The Google search for “skol meaning” produces the term’s modern day translation, which reads as follows:

An exclamation used to express friendly feelings toward one’s companion before drinking.

However, this is hardly it's definition. This watered down definition only scratches the surface of the word’s essence, so let’s dive into the history books and get to skol's roots.

The term is, indeed, authentically Viking. Between the 8th and 11th century AD, warrior groups known as “Vikings” could be found navigating about the seas and rivers of Northern Europe, wreaking havoc along the way, raiding and pillaging just about every village they came across. Throughout their conquests, these fiercely determined warriors sought to capture and kill the leader of each opposing group, after which they would eagerly decapitate his (or her) head. During the celebratory feast after battle, the Viking leader would drink out of his fallen opponent’s skull, then spelled “skoll” as a sign of victory but also respect.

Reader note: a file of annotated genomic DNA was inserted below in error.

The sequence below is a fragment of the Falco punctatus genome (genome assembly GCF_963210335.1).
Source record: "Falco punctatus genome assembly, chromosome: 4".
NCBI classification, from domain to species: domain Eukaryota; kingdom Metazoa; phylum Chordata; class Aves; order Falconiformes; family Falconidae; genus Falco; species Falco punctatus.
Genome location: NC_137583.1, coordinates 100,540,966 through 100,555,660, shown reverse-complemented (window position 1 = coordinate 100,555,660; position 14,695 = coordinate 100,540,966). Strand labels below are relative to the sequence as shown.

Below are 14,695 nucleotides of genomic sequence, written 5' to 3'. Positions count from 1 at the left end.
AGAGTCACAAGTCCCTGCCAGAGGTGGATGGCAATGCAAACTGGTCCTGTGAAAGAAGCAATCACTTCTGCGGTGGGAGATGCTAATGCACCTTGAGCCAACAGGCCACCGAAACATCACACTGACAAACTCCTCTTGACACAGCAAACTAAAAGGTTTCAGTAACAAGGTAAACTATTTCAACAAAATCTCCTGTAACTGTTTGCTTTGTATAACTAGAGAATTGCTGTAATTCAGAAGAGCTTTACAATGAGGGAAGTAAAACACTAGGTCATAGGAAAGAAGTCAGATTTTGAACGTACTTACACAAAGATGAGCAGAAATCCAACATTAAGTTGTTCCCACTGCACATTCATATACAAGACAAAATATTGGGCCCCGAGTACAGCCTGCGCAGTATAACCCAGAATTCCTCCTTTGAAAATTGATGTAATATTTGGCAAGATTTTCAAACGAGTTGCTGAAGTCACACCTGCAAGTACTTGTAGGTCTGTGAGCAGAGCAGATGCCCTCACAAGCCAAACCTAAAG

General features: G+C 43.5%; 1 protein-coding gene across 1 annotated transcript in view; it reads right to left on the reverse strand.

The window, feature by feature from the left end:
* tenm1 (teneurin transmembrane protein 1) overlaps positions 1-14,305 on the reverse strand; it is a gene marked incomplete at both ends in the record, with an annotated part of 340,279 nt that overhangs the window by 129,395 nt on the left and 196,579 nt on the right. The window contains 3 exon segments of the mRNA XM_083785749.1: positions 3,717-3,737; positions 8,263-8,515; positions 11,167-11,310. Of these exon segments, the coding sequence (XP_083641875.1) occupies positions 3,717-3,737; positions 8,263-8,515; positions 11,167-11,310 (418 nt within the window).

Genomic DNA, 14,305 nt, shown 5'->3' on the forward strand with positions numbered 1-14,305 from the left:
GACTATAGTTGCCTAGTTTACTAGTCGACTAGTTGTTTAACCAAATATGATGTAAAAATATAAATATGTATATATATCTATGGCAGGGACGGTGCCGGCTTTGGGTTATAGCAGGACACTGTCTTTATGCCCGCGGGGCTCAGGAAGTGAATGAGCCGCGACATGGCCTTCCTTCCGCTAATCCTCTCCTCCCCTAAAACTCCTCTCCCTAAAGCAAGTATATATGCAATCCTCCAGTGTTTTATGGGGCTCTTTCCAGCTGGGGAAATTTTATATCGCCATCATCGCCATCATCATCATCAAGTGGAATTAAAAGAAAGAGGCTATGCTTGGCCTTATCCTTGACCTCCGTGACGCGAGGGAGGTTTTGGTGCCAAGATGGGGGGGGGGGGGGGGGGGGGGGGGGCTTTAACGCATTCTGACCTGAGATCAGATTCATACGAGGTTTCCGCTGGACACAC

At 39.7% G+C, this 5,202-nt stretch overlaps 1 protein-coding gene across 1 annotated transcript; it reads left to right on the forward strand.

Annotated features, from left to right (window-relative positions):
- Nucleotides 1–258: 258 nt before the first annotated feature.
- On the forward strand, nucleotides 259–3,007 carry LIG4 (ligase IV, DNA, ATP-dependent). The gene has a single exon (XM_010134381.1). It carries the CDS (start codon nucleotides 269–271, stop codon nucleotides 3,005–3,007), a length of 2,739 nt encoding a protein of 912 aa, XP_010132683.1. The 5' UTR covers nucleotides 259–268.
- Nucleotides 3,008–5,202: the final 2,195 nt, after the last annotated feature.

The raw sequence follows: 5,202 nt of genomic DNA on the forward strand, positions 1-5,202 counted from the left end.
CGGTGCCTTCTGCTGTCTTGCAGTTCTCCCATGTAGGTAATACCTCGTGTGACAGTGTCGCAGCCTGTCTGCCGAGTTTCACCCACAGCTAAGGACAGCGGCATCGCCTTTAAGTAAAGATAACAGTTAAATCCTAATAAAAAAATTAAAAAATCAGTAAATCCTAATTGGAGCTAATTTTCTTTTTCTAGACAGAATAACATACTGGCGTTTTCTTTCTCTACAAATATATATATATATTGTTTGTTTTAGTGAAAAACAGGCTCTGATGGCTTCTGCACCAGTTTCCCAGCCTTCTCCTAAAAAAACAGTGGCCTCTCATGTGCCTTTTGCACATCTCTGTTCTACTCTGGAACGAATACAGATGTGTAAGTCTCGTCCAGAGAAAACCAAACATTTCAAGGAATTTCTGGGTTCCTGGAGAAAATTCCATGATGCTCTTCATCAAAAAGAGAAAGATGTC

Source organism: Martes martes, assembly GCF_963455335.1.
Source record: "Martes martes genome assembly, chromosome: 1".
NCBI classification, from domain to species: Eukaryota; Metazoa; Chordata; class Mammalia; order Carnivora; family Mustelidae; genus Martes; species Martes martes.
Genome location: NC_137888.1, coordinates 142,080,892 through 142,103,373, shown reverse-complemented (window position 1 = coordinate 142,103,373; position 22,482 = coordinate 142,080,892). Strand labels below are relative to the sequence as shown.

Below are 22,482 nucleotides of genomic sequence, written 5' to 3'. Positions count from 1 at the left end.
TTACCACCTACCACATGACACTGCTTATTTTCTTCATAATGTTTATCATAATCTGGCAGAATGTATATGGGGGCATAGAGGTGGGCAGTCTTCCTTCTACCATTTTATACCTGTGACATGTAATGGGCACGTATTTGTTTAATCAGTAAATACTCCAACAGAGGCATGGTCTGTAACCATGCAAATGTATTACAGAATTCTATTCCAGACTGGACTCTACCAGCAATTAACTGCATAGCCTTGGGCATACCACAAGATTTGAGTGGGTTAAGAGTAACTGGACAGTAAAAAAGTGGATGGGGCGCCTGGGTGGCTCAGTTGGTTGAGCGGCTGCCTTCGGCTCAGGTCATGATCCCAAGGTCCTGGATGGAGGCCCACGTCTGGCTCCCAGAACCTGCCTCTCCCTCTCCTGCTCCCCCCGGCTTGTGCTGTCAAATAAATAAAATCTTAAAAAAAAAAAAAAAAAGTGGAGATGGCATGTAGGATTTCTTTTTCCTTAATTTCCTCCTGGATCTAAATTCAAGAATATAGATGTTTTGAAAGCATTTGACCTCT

From this tradition, the expression “SKOLL!” was born and regularly cried out by Viking warriors before and during battle. It was exclaimed in an effort to rally one’s fellow brothers and as a reminder of the goal: to fight ferociously as a tribe, take no prisoners, and, ultimately, win. To put simply, the definition of "skol" is to kick ass and take names. Hence, it’s adoption by the Minnesota Vikings as the football team’s official battle cry. 

Like I said, the saying holds more weight than a simple “cheers”. 

My affinity for the term began years ago and as my love affair with the word has progressed, it's become something very personal to me. But as aforementioned, for me the significance of the word goes far beyond sport. 

Keep in mind: I take myself and “life” only partially seriously at all times, including those topics which are inherently serious in nature, however, there are some things that you just feel in your bones. 

For the past ten years I have been living with a potentially deadly form of cancer, known as Chronic Myeloid Leukemia, cancer of the blood and bone marrow. Though many are unaware, there was a period of time shortly after diagnosis when I was ill….very ill (chronicled in my soon-to-be published memoir). There were multiple occasions on which I was forced to consider the potential of defeat...the potential of "failure" (aka death), but even during the darkest of times such as those, there was a power inside of me, an indescribably force, that refused to give up. Perhaps its best described as the “will to live”.